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What is Fiduciary Duty and What Can be Done When There is a Breach of It?
A fiduciary is an individual, business or organization that has a legal duty towards another individual, business or organization. The party to which the fiduciary owes a duty is called the beneficiary and the specific duty owed is called the fiduciary duty.
The word ‘fiduciary’ has been derived from Latin origins. In Latin, for instance, the word ‘fidere’ is the verb ‘to trust,’ and ‘fiducia’ means the noun ‘trust.’ A commonly used term, which has links to ‘fiduciary,’ is ‘bona fide,’ which means ‘can be trusted’ or ‘legally authenticated.’
Fiduciaries and fiduciary duties are commonplace in Massachusetts as they are elsewhere in the United States and indeed, in many other parts of the world where the rule of law operates. Some examples of what might be classified as a fiduciary are explored further below. Note that when a fiduciary betrays the trust of the beneficiary for which s/he/ it has a duty, then this might be considered a breach of fiduciary duty which could lead to a number of consequences including, but not necessarily, a claim for financial damages by the beneficiary.
Examples of fiduciary/ beneficiary relationships
The following are just a few examples of existing fiduciary / beneficiary relationships.
Guardian / minor
If the natural guardian (typically a parent, but this could be another family member) is deemed incapable of caring for a minor, the family court may appoint a guardian of the minor to make sure that his or her daily welfare is looked after, that the minor attends school, accesses suitable medical care etc. The guardian who is appointed is therefore considered the fiduciary in this relationship and has fiduciary care of the minor, who is the beneficiary.
In estate arrangements, a trustee is often appointed who is expected to make decisions in the best interests of the beneficiary. The trustee therefore has a fiduciary duty towards the estate beneficiary, even though the trustee may have legal ownership of the estate and any assets associated with it, together with the power to make any decisions about how the estate is handled.
Attorney / client
An attorney has a fiduciary duty to his /her client. This duty is one of the most stringent in the U.S. The U.S. Supreme Court has stated that an attorney must preserve the highest level of trust between him/her and the client. Attorneys can be held accountable for a breach of their fiduciary duty to their client.
Controlling stockholders who have a controlling interest over a business’s financial activities may be considered fiduciaries in relation to the business’s shareholders and may be accountable if there is a breach of their fiduciary duty.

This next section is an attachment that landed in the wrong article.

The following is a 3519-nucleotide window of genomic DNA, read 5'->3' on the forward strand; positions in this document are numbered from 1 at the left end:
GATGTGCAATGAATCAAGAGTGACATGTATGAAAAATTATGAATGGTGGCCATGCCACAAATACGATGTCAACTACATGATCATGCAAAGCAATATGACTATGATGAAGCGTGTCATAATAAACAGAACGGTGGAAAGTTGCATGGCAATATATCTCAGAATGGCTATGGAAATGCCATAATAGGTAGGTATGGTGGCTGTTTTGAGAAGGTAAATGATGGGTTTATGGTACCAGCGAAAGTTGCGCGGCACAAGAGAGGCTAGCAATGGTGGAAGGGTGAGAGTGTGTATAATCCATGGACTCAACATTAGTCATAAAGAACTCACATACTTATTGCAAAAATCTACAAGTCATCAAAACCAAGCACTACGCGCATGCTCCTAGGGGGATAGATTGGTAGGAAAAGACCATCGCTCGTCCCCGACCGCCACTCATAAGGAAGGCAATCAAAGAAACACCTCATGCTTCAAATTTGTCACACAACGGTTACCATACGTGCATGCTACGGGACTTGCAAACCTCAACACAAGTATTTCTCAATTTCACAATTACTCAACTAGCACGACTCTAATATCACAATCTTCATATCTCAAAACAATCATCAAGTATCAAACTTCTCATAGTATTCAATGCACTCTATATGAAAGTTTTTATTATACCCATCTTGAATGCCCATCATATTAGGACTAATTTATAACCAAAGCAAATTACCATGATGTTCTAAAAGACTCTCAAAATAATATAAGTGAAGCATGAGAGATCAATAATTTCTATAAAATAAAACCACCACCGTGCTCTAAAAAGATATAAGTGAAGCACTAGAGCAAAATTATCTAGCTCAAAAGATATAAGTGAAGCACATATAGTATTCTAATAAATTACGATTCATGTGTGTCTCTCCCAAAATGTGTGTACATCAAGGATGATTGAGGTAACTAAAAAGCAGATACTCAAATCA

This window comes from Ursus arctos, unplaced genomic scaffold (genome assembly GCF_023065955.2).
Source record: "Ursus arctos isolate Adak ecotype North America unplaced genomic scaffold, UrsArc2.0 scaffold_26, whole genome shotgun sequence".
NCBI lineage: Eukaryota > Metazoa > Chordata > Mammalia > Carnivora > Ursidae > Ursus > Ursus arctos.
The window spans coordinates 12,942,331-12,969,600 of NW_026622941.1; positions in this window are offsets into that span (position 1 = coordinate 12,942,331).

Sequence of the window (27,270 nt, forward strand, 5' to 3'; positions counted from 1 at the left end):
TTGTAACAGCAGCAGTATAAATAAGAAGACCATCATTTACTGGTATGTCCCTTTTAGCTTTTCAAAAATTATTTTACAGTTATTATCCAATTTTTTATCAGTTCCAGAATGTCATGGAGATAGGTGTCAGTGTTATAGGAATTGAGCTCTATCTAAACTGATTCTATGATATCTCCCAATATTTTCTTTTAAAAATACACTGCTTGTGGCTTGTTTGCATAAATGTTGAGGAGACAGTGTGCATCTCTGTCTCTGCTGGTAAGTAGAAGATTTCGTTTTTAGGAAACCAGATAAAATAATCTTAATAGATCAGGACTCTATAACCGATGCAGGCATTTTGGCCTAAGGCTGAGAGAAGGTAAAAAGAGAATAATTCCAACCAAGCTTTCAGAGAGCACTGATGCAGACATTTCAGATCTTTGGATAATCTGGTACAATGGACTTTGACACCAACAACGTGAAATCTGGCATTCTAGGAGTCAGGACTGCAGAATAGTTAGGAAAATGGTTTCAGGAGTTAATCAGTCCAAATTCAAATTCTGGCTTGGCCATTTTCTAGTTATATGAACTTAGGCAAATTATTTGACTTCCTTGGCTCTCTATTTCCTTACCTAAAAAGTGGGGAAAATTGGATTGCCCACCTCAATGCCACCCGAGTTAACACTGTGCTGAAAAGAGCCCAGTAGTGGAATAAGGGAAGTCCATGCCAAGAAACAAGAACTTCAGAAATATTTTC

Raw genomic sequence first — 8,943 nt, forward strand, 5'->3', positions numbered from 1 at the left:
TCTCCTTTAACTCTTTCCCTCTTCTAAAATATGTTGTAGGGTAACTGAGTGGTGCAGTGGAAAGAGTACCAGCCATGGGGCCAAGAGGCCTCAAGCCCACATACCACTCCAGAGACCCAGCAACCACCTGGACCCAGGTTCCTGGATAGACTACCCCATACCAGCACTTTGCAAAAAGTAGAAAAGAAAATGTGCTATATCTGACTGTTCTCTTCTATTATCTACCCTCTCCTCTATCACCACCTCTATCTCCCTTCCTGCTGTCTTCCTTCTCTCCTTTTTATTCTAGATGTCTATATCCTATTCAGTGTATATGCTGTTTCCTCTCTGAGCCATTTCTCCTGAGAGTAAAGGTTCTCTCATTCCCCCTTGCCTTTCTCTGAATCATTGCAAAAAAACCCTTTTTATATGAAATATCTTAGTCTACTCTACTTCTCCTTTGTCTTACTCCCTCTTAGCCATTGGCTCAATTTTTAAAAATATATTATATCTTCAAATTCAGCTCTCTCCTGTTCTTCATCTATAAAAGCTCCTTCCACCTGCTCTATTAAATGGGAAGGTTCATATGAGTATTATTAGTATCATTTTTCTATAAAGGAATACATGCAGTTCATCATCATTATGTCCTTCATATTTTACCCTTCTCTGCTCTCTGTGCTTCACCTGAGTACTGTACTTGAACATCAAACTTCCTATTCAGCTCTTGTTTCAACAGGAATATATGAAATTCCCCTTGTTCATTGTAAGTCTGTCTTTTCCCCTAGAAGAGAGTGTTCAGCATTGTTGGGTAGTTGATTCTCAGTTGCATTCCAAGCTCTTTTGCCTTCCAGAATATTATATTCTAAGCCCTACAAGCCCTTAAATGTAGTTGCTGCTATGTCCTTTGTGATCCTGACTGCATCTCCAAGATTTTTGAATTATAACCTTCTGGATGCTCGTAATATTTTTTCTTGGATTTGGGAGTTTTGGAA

Legal consequences of a breach of fiduciary duty
Fiduciaries are typically expected to have the trust of their clients / beneficiaries and act in their best interests. A breach of fiduciary duty occurs when the fiduciary is found not to have acted in the best interests of the beneficiary or even have acted in their own interests or another third party altogether,
A breach of fiduciary duty may also be considered to have occurred if important information which should have been imparted to the beneficiary was withheld or not provided. Lack of information may lead to poor decisions being made or a potential conflict of interest.
How a claim against a breach of fiduciary duty may be made
If a beneficiary believes that they have suffered from a breach of fiduciary duty, they may have a case for filing a claim for damages in the civil court. To establish that a breach of duty has occurred, the following four elements generally must be established:
- A fiduciary duty existed;
- A breach of that duty took place;
- The breach of duty resulted in damages;
- Proof that there was a direct association between the breach and the damages incurred.
A fiduciary duty existed
The plaintiff (i.e. the beneficiary of the existing fiduciary relationship) must establish that a legally binding fiduciary relationship existed between the defendant, i.e. the fiduciary and the plaintiff, i.e. the beneficiary.
A breach of that duty took place
The plaintiff must be able to establish conclusively that a breach of fiduciary duty took place. Obviously that depends on the exact nature of the relationship. It could vary from a trustee benefitting from asset management to the detriment of the beneficiary to the release of confidential information by an attorney about a client without the client’s consent. Whatever the nature of the breach, proof that it has occurred must be held by the plaintiff.
The breach of duty resulted in damages
Unless the breach of fiduciary duty has had negative consequences for the beneficiary, a claim will not have any validity. For example, there could be evidence that the breach has caused you significant financial loss,
Proof that there was a direct association between the breach and the damages incurred
There must be evidence of a direct connection between the breach of fiduciary duty and the damagescaused, i.e. not just the fact that damages have occurred.
Lawsuits may result in significant consequences after a confirmed breach of fiduciary duty
As has been described above, there is a large variety of different fiduciary relationships. A breach of fiduciary duty may not necessarily end up in court but could have other consequences such as a loss of professional reputation. More serious breaches may result in a lawsuit against the fiduciary. Consequences could include damages awarded, legal fees including attorney’s fees, the loss of a professional license and / or industry discrediting.
If you have experienced a breach of fiduciary duty and are considering legal action to recover damages you should contact an experienced Massachusetts business lawyer before you take the plunge. In Winchester MA, contact the Law Offices of Richard Mucci at 781-729-3999.